Each year, 40% of the National Endowment for the Arts’ budget goes directly to state arts agencies across the country. In fiscal year 2017 that means our state arts agency, the Oklahoma Arts Council, is investing $733,300 of NEA partnership funds with a strong state match.

Besides funding through the Oklahoma Arts Council, the NEA has given $16M in direct grant funding to organizations and communities across the state since 1998. These funds help educational exhibitions reach new audiences, help innovative productions build local economies and more.

Oklahomans have put NEA grants to work, leveraging state dollars and private matching funds with $9 in private donations for every $1 in federal investment

Certainly our state’s economy and education system benefit as NEA funds spur school arts programs, tourist attractions and community development in every county of our state. Learn more about advocating for the NEA here.


See case studies about some of the ways that cities in Oklahoma art supporting arts and culture. 



The purpose of the City of Edmond's Visual Arts Commission is to administer the provisions of Chapter 2.94 of the Edmond Municipal code ("Art in Public Places"). Chapter 2.94: To provide a means for the selection, display, and maintenance of art for the City of Edmond's collection and to acquire, by purchase or donation, works of art for the City's collection.

Edmond also has a successful public art fund. Citizens are invited to make regular donations on their City of Edmond utility bill.

Edmond also has a Mayor-appointed Arts and Humanities Council.


The mission of the Lawton Arts and Humanities Council, a trust of the City of Lawton, is to encourage and to coordinate cultural endeavors and activities and to promote knowledge and appreciation of the fine arts in Lawton and the surrounding metropolitan region.


Since 1982 the City of Norman's Hotel Motel Property Tax Fund has contributed more than $2 million dollars in grants to arts and cultural organizations in the Norman community. The fund is administered by the Norman Arts Council.


The Oklahoma City Arts Commission was created to advise City Council on artistic, cultural and aesthetic matters to insure that the City will be attractive and culturally rich.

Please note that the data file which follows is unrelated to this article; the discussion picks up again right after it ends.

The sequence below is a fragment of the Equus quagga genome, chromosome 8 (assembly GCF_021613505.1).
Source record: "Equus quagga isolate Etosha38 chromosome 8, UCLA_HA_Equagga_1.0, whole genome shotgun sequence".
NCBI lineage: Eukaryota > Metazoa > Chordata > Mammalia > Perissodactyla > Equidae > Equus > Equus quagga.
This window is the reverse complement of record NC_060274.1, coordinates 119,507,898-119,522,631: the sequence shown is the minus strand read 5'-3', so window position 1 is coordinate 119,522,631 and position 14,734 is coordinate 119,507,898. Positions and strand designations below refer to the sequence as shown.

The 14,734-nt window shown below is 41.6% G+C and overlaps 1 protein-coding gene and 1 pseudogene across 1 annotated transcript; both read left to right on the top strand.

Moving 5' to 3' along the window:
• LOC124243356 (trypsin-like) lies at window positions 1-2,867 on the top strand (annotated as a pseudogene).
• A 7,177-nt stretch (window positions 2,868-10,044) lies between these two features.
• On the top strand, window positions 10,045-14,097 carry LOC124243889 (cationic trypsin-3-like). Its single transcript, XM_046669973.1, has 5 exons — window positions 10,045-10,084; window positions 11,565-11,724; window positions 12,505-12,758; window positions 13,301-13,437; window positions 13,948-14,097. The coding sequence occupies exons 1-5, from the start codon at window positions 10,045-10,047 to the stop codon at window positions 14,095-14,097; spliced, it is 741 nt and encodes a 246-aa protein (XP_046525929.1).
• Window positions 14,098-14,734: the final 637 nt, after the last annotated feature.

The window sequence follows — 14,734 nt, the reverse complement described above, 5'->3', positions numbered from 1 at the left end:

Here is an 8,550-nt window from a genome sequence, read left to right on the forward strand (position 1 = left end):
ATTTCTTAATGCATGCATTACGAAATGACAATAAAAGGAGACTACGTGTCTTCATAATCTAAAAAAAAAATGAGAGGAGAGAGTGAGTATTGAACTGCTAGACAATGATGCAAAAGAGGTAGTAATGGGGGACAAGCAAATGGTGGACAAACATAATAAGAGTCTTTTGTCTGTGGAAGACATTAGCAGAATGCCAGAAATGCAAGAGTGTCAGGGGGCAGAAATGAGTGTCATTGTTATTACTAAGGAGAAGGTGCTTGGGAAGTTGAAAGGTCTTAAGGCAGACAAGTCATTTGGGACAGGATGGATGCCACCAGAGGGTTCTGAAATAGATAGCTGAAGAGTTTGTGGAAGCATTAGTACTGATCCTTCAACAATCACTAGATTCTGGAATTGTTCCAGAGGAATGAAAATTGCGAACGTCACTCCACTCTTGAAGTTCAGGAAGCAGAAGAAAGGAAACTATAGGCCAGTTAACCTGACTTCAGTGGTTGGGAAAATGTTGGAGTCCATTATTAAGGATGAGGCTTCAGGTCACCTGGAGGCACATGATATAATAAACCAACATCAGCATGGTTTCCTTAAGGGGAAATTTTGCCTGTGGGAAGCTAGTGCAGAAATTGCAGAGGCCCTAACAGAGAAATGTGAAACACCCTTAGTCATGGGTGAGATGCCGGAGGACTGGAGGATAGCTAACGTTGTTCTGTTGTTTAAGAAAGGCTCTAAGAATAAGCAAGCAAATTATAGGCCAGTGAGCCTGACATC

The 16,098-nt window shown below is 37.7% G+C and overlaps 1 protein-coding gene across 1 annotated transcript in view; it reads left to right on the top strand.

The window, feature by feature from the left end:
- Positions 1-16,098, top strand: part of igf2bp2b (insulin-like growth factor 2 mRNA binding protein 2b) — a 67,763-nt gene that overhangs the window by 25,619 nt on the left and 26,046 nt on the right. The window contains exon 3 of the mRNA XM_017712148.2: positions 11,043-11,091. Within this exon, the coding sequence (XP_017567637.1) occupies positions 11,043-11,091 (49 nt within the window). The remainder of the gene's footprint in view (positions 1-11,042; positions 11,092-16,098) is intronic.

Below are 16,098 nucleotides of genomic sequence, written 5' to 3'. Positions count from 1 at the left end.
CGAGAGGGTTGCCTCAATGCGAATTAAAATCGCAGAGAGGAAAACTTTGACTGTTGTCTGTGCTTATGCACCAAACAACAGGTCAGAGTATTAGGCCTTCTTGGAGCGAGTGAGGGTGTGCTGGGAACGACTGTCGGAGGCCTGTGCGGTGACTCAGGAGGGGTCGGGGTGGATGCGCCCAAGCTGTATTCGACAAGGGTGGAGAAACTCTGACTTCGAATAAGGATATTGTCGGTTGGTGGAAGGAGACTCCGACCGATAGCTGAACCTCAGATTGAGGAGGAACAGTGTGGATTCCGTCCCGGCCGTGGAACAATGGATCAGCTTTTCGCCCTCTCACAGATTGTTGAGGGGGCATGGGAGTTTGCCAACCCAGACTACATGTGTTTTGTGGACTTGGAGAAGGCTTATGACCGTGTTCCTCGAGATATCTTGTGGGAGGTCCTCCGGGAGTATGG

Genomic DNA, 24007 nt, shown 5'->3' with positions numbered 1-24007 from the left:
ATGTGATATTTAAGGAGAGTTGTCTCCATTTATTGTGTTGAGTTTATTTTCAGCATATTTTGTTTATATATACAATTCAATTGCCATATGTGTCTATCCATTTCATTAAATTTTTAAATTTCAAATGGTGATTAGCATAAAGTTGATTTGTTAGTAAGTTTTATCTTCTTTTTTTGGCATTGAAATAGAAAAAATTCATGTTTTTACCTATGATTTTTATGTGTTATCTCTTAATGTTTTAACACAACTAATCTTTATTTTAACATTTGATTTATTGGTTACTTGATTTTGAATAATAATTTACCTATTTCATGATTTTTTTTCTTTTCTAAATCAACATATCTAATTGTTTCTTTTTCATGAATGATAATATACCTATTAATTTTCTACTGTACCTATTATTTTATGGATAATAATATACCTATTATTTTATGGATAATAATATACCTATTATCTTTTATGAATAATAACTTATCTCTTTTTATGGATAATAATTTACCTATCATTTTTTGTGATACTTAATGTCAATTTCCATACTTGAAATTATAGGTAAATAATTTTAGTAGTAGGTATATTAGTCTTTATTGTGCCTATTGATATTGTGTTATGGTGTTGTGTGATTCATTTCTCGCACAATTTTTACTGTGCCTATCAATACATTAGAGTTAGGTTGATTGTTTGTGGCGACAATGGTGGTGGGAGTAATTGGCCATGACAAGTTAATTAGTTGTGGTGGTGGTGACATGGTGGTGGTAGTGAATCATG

The Commission also promotes and encourages programs to further the development of public awareness and interest in the City in connection with arts and cultural development. It also serves as a general source of advise and knowledge about art to be placed on municipal property and and other artistic and cultural activities.


The City of Tulsa Arts Commission was created in 1969 by City of Tulsa officials and community leaders to ensure that Tulsa continued its long standing dedication to the arts community. The Commission is composed of eleven volunteer members appointed by the Mayor and approved by the Council and has no full time staff assistance.

The Commission is charged with assisting the City of Tulsa in matters concerning public artwork, giving guidance in purchases and maintenance of existing artwork, providing a source of respected opinions and advice concerning public matters having aesthetic implications, reviewing public signage issues (including neighborhood signs), stimulating superior aesthetic quality in all phases of physical development within the community and assisting in the procurement of additional works of public art.



Oklahomans for the Arts is in the process of collecting more data about public funding for the arts at the local level all across Oklahoma. You can help us out by sharing your information with us.